Prinsjesdag overview: the budget for 2015
Prinsjesdag overview: the budget for 2015
On the third Tuesday of September, King Willem-Alexander gave a speech outlining the budget for 2015 in the Great Hall of the Binnenhof in The Hague. This year marks the 200th anniversary of the Prinsjesdag tradition.
Budget as expected
The budget itself was not a great surprise, as many changes had already been leaked to Dutch media in the weeks leading up to Prinsjesdag.
Following the king's speech, Jeroen Dijsselbloem, the Minister of Finance, presented the budget to the House of Representatives. He described it as a prudent budget, designed to encourage growth and tackle unemployment while the country slowly recovers from the economic crisis.
For 2015, the Dutch government anticipates economic growth of 1,25 per cent and a reduction in the budget deficit to 2,2 per cent of gross domestic product, a figure well below the three per cent Eurozone limit, and low enough to avoid tax increases.
Here is an overview of the main points for the 2015 budget:
› A reduction of one billion euros on the tax burden on labour.
› A special ambassador will assist small and medium businesses (MKB’s) to start, grow and innovate in 2015.
› A Future Fund (Toekomstfonds) will be established, with an initial capital of 200 million euros, to stimulate innovation, research and growth in small and medium businesses.
› A maximum of 2,5 billion euros in investment funding will be made available to help small and medium businesses grow.
› The government will make 35 million euros available for nature initiatives and business activities.
› International trade missions are planned to develop new markets and outlets for agricultural and horticultural products in response to the Russian boycott.
Healthcare and benefits
› The premium for Dutch health insurance will increase as expected to 1.211 euros per year, or just under 10 euros a month.
› The compulsory excess, or eigen risico will increase from 360 to 375 euros per year.
› The healthcare benefit (zorgtoeslag) for very low income households will go up.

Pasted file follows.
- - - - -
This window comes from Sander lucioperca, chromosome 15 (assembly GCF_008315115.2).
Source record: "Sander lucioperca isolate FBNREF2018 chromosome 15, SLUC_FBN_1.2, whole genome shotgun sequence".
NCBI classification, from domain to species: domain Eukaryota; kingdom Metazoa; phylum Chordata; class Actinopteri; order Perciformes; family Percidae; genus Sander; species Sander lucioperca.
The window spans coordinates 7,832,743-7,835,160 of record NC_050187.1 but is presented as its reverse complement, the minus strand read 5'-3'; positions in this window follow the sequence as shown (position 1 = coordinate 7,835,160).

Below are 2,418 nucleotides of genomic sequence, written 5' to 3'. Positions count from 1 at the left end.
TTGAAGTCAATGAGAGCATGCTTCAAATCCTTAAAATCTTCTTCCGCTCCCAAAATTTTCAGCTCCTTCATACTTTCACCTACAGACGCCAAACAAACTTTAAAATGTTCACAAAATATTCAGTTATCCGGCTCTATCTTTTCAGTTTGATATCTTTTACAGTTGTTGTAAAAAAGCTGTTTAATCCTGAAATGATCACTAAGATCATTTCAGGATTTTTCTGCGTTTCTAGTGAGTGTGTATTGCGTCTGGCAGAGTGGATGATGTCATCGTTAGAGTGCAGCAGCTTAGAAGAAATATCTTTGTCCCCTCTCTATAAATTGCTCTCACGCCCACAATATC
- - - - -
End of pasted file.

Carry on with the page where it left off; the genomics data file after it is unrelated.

› Municipalities (gemeenten) will become responsible for all youth support and long-term elderly and disabled home care. District nursing will now be covered by basic health insurance.
› Parents who become unemployed will continue to receive childcare benefits for six months instead of three.
› More temporary rental contracts will be made available to free up the market and allow starting tenants a better chance of obtaining a home.
› The rental points system will be updated. The WOZ value of a property will have more impact on its rental price, and whether it falls under the controlled or private rental sectors.
› The lower VAT (BTW) tax rate of six per cent for labour costs on renovations will be extended by six months until July 1, 2015.
› The limit for the National Mortgage Guarantee (NHG) will go down to 245.000 euros and will drop further to 225.000 in 2016.
› People who have an outstanding debt after selling their home may be able to obtain financing under the NHG. Until 2018, the interest incurred on remaining debt can be deducted from income tax for 15 years (extended from 10 years).
Education and culture
› After years of stagnation, teacher’s salaries will follow market wages.
› On September 1, 2015 the new loan system for tertiary students will be introduced.
› The Dutch film industry will receive 20 million euros annually to increase production and international competitiveness.
Infrastructure and the environment
› The government will invest 20 billion euros over the next 30 years in measures to protect the country against flooding, and ensure access to fresh water.
› The Ministry of the Environment will further focus on the implementation of the Climate Agenda (Klimaatagenda) and the SER Energy Agreement to ensure that the nation is prepared for climate change by 2050.
› Lelystad airport will be expanded.
Defence, security and foreign policy
› In light of growing global tensions, the defence budget will receive 100 million euros extra per year until 2018.
› The police and public prosecution system will gain more powers to detect cybercrime.
› An additional 570 million euros will be given to international emergency aid.
› Pressure from the reception of large number of asylum seekers remains high. The government is allocating an additional 375 million euros to the first-year reception of assylum seelers.
› An extra 160 million euros has been reserved for the child budget to support families' purchasing power.
› In 2015 the government will propose a city agenda to strengthen liveability and competitiveness of Dutch cities.
› For the long term the government is working on reforming and simplifying the tax system with the aim of boosting employment.
› King Willem Alexander’s annual salary will increase by 6.000 euros to 823.000 and Queen Maxima will receive a pay rise of 2.000 euros.
› Paleis Huis ten Bosch, a royal residence in The Hague, will receive a 35 million euro renovation.